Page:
A T206 Honus Wagner baseball card sold for $ 6.606 million, including a 20% buyer’s premium, early Monday morning, breaking the record for the most expensive sports card of all time.
The previous record belonged to a 1952 Topps Mickey Mantle card that sold for $ 5.2 million in January, a record later equaled by a 2003-04 Upper Deck Exquisite Collection rookie jersey card autographed by LeBron James in April.
The seller of the Wagner card is an “East Coast collector.” Both the seller and the buyer prefer to remain anonymous.
“This Wagner stands out for his condition,” said Brian Dwyer, president of Robert Edward Auctions, which brokered the deal. “There are only about 60 of these that we can confirm through various population reports and rating data available. Of those 60, most are rated as bad, authentic, or good at best. This card is one. one of the best examples out there, and it certainly is one of the best examples available. “
This Wagner card received a 3 rating from Sportscard Guaranty Corp. (SGC). Based on population reports from the three largest card grading companies – Professional Sports Authenticator (PSA), Beckett Grading Services (BGS) and SGC – only four Wagner T206s have scored above 3, combined, all in private collections.
The card was on display at the National Sports Collectors Convention in Rosemont, Illinois, in July. Close to 100,000 people attended the conference, the second-highest attendance in its history, with 46.4% of attendees reported as first-timers.
Aside from the T206 set being printed from 1909 to 1911, there is a divisive tradition behind the early discontinuation of Wagner card production, another reason why so few exist.
“Did he not get enough money from the American Tobacco Co. or did he want to be associated with cigarettes?” Dwyer raised the hypothesis with ESPN. “These are theories that [lo han hecho] noteworthy for over a century. “
Wagner was one of the pioneers of endorsements, lending his name to Louisville Slugger as the first professional athlete to receive endorsement money. He also sold gum, soda, gunpowder, razors and lent his image to cigar bands, only strengthening Wagner’s claim as a pioneer of NIL rights a century ago.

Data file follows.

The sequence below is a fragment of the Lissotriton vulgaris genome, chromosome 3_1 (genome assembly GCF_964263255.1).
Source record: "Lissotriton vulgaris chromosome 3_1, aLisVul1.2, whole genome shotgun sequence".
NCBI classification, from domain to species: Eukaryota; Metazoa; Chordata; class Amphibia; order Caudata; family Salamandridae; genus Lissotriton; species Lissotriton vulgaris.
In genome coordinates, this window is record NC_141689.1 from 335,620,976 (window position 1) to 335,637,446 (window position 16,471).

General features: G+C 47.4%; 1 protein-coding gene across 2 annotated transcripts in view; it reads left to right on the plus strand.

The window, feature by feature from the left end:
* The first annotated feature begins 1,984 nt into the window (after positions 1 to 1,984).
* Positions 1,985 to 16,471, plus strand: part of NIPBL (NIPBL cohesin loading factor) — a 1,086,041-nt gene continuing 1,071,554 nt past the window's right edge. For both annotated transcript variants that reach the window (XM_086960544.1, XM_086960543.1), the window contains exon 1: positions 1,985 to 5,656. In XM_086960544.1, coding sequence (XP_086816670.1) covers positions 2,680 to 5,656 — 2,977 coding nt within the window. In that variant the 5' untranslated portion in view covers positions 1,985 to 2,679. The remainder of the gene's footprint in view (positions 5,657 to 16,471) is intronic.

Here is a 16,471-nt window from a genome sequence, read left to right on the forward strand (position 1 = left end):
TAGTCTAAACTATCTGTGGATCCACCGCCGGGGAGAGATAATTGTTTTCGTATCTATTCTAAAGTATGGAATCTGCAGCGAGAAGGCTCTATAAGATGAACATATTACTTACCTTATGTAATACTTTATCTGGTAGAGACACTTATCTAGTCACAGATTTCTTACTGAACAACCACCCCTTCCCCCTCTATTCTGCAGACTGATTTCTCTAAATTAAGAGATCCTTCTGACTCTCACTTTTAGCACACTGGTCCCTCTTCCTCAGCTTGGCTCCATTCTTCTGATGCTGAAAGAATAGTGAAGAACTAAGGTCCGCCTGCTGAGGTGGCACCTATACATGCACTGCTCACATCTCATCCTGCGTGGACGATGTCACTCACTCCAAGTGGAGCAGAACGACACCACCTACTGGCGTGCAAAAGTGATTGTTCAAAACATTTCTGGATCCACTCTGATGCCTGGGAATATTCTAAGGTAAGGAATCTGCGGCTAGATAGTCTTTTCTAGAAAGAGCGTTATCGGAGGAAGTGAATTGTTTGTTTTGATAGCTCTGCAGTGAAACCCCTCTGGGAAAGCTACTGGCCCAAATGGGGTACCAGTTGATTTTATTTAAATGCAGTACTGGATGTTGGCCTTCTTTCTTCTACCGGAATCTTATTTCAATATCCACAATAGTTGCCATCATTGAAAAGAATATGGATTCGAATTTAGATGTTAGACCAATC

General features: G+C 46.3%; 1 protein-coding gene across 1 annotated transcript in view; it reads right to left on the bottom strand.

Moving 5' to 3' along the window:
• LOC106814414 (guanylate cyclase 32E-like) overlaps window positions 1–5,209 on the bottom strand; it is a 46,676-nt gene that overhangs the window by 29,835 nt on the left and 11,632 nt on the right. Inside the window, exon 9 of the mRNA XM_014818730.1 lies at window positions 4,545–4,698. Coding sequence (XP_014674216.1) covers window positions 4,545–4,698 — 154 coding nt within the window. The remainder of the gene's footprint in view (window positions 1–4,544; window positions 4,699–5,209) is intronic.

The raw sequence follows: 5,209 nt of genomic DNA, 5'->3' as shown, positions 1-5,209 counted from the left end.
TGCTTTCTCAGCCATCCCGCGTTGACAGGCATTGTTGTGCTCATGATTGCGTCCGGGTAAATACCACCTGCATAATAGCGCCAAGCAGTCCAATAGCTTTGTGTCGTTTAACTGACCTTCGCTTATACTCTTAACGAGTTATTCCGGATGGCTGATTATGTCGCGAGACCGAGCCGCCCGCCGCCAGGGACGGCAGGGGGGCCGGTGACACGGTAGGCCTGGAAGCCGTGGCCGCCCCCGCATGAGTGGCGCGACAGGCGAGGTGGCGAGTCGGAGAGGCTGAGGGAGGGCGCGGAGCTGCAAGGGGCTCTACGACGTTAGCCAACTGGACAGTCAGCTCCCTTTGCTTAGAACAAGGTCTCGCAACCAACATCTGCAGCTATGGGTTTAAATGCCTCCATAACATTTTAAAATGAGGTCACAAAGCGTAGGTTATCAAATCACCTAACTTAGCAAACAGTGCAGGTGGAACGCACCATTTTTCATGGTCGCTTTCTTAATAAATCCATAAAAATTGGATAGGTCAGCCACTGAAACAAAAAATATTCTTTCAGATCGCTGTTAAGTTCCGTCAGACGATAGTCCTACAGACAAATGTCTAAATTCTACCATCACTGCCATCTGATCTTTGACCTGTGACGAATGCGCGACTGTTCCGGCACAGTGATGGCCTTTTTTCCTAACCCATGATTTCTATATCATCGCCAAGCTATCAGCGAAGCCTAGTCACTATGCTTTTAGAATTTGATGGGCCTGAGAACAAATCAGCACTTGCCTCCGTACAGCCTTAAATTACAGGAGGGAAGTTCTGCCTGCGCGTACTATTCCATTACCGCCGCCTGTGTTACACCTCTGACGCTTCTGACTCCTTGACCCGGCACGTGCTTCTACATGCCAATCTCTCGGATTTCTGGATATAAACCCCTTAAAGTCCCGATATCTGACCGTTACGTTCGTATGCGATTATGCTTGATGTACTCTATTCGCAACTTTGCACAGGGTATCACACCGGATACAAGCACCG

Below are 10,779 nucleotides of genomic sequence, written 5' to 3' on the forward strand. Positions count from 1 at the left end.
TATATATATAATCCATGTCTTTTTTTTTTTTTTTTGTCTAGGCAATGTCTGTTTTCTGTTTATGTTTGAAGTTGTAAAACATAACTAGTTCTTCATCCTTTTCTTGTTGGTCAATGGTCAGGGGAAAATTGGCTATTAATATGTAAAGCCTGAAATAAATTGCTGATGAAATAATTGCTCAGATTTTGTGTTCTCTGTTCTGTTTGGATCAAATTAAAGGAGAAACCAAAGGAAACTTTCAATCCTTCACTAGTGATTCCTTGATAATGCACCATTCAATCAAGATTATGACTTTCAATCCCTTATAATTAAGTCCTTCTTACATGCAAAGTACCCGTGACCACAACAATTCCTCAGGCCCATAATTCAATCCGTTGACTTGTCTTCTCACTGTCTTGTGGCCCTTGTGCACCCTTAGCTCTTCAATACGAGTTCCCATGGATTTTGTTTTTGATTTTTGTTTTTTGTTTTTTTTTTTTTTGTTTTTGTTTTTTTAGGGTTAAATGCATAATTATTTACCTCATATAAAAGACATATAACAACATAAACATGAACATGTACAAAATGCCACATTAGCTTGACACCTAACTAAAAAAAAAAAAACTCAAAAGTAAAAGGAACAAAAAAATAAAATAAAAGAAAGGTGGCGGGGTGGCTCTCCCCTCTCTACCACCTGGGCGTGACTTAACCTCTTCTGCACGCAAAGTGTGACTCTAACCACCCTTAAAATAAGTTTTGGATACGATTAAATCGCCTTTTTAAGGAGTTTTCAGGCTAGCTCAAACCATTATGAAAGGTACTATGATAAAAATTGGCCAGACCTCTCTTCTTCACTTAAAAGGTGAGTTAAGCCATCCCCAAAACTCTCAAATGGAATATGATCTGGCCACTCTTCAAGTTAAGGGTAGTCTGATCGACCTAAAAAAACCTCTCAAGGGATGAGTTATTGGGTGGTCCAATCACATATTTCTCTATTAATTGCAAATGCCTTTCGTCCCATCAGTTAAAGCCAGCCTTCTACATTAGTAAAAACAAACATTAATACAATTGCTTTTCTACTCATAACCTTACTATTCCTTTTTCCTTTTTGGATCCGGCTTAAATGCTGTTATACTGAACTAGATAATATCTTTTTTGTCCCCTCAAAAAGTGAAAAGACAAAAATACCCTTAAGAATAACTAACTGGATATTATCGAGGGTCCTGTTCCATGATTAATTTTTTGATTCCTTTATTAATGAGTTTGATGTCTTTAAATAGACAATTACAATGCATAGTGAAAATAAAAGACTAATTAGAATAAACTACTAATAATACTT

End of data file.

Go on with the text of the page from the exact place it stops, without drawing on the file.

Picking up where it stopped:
Dwyer also noted that it doesn’t hurt the Wagner, since 1939, when Jefferson Burdick valued the Wagner at $ 50 in his “Catalog of American Card Collectors”, later known as “The American Card Catalog”, has long been the pièce de resistance of the card industry.
“We’re going back 80 years, people knew it was valuable,” Dwyer told ESPN.
“In 1973, this Wagner was the first Wagner card to be sold at a public auction,” said Andrew Aronstein, son of Mike Aronstein, a late-20th-century card industry pioneer who originally found the card that year. “My dad was aware of what was about to happen in the hobby, but I don’t think he imagined the card would sell for $ 6 million.”
Fred McKie, a friend of old Aronstein, has also been impressed by the transformation of the industry in which he grew up.
“In [los primeros días], the card conventions were just collectors who had tables, nobody left the street, “McKie told ESPN.” There were no guests with autographs, we all had our own area, we traded and bought things from one place to another. “
At one of those Detroit conventions, Mike Aronstein found a coup for McKie: a Wagner T206 up for auction.
“I had just received my tax refund and sold my entire table,” McKie recalls. “I won it that night.”
McKie paid $ 1,100 for the Wagner T206 in 1973. In 1976, he sold it for $ 2,500. Early Monday morning, McKie watched as the rare card he once owned took the record.
“I knew the exact card sold for $ 1.2 million in 2012,” McKie told ESPN. “Every time he goes, he goes for more and more.
“As much as I would like to have the card back, there are good and bad things. You have mixed emotions.”
McKie started a shoe store with the money from the sale of his Wagner and other cards from that era. He says he’s grateful that the money helped him start a business, which provided him with multiple locations, and he was able to retire at age 55.
“I had it at one point, [fui] part of their history, “McKie said.